The federal income tax ends up taking a chunk out of your income every year. So, shouldn’t you at least understand where the income tax came from and where that money goes? Yes, you definitely should. We’re going to discuss the history of the income tax and where the tax revenue is currently being spent. Let’s begin with a brief history of the federal income tax.
It all started in 1862. That year, the U.S. began collecting a progressive federal tax to be used to pay the expenses of the Civil War. The tax rate started at a crippling 3% on income between $600 and $10,000. Along with the introduction of the tax, the office of the Commissioner of Internal Revenue was created. The commissioner could assess, levy and collect taxes.
In 1872, seven years after the end of the Civil War, the tax is abolished and federal income tax is replaced with higher excise taxes on tobacco and alcohol. Hooray…kind of! Oh wait, this is just temporary?
In 1894, federal income tax pops up again. However, it’s very short-lived. Grover Cleveland was president at the time and was not in favor of the tax but he let it become enacted without his signature. Then, just one year after this tax is implemented, it is deemed unconstitutional by the Supreme Court in a 5-4 vote and taken away (SCOTUS geeks check out Pollock v. Farmers Loan Trust Co.).
In 1913, we see the passing of the 16th amendment to the Constitution. The amendment gives Congress the legal ability to tax income. The amendment reads:
“The Congress shall have power to lay and collect taxes on incomes, from whatever source derived, without apportionment among the several States, and without regard to any census or enumeration.”
That same year the income tax was re-imposed under the Revenue Act of 1913.
In 1943, the Current Tax Payment Act is passed. With its passing, employers are required to withhold federal income taxes from workers’ paychecks and pay them directly to the government on the employee’s behalf.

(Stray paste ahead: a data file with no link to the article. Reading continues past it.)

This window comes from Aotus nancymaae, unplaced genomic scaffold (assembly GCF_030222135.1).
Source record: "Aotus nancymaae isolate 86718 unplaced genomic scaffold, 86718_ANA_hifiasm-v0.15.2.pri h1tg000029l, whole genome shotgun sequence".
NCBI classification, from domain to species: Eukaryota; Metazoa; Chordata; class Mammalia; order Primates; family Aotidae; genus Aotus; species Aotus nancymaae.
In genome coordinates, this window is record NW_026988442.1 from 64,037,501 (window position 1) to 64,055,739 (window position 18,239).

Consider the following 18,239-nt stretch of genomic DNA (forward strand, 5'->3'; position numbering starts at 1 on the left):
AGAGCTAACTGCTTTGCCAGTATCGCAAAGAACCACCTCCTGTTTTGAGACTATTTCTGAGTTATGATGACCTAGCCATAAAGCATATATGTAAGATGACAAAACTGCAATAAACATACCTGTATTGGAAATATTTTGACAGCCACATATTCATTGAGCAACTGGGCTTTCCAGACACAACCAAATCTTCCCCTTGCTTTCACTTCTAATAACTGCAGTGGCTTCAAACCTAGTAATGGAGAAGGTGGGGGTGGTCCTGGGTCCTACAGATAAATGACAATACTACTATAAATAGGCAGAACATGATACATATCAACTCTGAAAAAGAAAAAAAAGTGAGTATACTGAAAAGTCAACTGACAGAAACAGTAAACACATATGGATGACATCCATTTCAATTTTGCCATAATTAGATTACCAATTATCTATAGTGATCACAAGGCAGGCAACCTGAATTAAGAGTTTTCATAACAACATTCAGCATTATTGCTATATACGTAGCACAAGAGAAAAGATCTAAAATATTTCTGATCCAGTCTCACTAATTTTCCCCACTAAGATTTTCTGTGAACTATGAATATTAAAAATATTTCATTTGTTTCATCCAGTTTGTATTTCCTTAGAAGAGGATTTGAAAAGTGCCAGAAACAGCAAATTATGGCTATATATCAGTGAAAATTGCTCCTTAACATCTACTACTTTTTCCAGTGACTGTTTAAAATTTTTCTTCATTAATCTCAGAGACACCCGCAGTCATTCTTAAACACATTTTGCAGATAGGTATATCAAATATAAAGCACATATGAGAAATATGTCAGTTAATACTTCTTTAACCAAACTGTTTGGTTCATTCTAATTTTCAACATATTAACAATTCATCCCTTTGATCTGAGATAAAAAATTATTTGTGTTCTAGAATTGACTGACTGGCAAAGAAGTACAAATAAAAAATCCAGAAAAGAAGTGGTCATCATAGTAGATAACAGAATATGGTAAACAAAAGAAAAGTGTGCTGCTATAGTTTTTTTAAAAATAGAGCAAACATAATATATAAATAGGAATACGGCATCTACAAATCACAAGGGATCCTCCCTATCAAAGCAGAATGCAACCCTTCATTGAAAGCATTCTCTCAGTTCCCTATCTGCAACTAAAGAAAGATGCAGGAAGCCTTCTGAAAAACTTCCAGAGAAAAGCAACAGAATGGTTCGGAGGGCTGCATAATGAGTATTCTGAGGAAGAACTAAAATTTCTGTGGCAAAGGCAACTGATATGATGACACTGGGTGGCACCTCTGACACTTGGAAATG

In 1953, the dreaded Internal Revenue Service makes its debut (queue the Darth Vader music). Not really, it’s just been renamed from the Bureau of Internal Revenue which had been in existence.
In 1975, the Tax Reduction Act of 1975 is passed and creates the earned income tax credit.
Peppered throughout this timeline and continuing onward, there are other adjustments and changes in tax codes. It is a constantly changing and evolving set of tax laws. The latest being the tax reform that was signed into law last year and represents the largest change in more than 30 years.
As estimated by the Office of Management and Budget (https://www.whitehouse.gov/omb/), the individual income tax makes up approximately 49% of the tax revenue for the federal government for 2018. It is estimated that, for the current fiscal year, individual taxpayers will contribute just shy of $1.7 trillion to the federal government . Hold on. Writing it like that does not do it justice. The estimated individual income taxes for fiscal year 2018 is nearly $1,700,000,000. That’s a lot of zeros. Total tax revenue is approximately, $3.4 trillion, the other contributors are:
Social security, Medicare, and other payroll taxes, ~36%
Corporate taxes, ~7%
Excise taxes and tariffs, ~4%
Earnings from the Federal Reserve’s holdings, ~2%
Estate taxes and others, ~2%
Seems like a lot of money coming in, right? Well, we spend all that tax revenue plus more. What we end up spending all that money on is spread across a few key areas (FY2018 from https://www.whitehouse.gov/wp-content/uploads/2018/02/budget-fy2019.pdf):
Social Security, ~$1 trillion
Medicare, ~$582 billion
Medicaid, ~$400 billion
Interest on U.S. Debt, ~$310 billion
Discretionary Spending, ~$1.2 trillion
Military Spending (a portion of discretionary spending), ~$611 billion
So, now you know why we’re taxed, how much we’re taxed, and what the tax money is spent on. Sometimes knowing makes it easier to accept losing that chunk of your income. Hopefully, you feel that way. Wishful thinking? Probably.
Make sure you check back next month when we take a look at state income taxes and how some states, such as Florida, manage without an income tax.
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For more information on tax history, tax revenue, and tax spending, check out these great articles:
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